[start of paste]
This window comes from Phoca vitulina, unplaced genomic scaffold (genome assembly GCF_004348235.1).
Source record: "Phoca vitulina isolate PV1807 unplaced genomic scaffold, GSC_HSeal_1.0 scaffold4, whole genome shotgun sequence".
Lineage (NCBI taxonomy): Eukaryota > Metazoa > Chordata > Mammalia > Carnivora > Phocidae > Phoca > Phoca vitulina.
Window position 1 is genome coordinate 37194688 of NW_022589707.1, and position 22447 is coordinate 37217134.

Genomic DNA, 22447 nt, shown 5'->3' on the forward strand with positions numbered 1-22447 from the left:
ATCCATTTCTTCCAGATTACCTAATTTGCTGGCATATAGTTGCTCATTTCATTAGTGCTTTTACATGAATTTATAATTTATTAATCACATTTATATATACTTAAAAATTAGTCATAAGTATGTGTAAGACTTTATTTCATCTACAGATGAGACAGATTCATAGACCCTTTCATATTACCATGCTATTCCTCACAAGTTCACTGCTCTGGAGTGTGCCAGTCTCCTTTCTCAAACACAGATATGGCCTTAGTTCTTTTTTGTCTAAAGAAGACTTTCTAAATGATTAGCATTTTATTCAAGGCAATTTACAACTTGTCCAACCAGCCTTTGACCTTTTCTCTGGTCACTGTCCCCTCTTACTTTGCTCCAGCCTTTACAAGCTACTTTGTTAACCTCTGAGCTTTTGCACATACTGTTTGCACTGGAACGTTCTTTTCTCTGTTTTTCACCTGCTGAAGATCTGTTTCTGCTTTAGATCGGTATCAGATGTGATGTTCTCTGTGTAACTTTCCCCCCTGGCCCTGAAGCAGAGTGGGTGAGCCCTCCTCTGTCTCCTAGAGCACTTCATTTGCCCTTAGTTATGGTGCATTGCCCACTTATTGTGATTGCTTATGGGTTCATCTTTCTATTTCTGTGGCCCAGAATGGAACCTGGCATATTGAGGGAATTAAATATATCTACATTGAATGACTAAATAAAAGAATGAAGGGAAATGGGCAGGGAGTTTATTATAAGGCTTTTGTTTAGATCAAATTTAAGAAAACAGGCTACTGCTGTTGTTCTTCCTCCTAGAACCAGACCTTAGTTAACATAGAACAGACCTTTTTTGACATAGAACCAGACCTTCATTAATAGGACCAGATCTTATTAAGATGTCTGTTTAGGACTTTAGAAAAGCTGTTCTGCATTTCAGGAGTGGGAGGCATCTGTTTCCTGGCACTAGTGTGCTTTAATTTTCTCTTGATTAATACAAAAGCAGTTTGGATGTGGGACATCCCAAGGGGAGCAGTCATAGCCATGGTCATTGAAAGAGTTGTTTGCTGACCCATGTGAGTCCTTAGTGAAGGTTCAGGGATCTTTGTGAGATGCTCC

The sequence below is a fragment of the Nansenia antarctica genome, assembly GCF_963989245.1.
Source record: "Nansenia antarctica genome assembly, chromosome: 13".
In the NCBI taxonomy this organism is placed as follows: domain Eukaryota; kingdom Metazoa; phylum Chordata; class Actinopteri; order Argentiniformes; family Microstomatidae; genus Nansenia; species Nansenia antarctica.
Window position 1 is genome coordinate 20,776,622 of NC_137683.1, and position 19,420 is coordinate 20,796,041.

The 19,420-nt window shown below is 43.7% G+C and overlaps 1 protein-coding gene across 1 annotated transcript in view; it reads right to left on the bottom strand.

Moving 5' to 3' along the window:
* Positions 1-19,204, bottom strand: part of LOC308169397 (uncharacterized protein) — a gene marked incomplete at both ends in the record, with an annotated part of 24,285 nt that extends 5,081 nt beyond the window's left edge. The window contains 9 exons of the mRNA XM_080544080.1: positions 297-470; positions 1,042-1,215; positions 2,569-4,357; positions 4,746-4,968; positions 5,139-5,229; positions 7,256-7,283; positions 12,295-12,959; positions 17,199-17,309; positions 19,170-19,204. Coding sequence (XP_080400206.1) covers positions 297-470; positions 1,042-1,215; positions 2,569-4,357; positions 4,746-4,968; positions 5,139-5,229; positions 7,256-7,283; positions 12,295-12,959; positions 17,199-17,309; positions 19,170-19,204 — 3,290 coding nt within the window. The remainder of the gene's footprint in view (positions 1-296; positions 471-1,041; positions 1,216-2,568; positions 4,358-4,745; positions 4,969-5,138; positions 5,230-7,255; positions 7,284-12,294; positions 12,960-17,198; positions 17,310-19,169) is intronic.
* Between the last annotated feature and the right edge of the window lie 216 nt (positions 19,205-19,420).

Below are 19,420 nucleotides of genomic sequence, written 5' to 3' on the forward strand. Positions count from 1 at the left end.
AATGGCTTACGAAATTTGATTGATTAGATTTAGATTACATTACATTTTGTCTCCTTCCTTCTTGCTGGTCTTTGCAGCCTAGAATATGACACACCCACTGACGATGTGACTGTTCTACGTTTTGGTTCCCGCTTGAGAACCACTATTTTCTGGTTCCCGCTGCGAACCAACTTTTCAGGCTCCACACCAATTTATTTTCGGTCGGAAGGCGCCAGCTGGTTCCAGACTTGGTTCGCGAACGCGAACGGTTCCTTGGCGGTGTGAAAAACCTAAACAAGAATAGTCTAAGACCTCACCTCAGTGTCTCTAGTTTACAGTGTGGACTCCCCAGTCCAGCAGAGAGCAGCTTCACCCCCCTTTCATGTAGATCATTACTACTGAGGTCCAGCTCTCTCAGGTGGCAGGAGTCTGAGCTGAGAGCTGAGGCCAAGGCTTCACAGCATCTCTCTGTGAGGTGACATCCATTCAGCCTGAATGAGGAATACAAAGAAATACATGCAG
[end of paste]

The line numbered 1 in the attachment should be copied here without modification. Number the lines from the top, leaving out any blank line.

This window comes from Phoca vitulina, unplaced genomic scaffold (genome assembly GCF_004348235.1).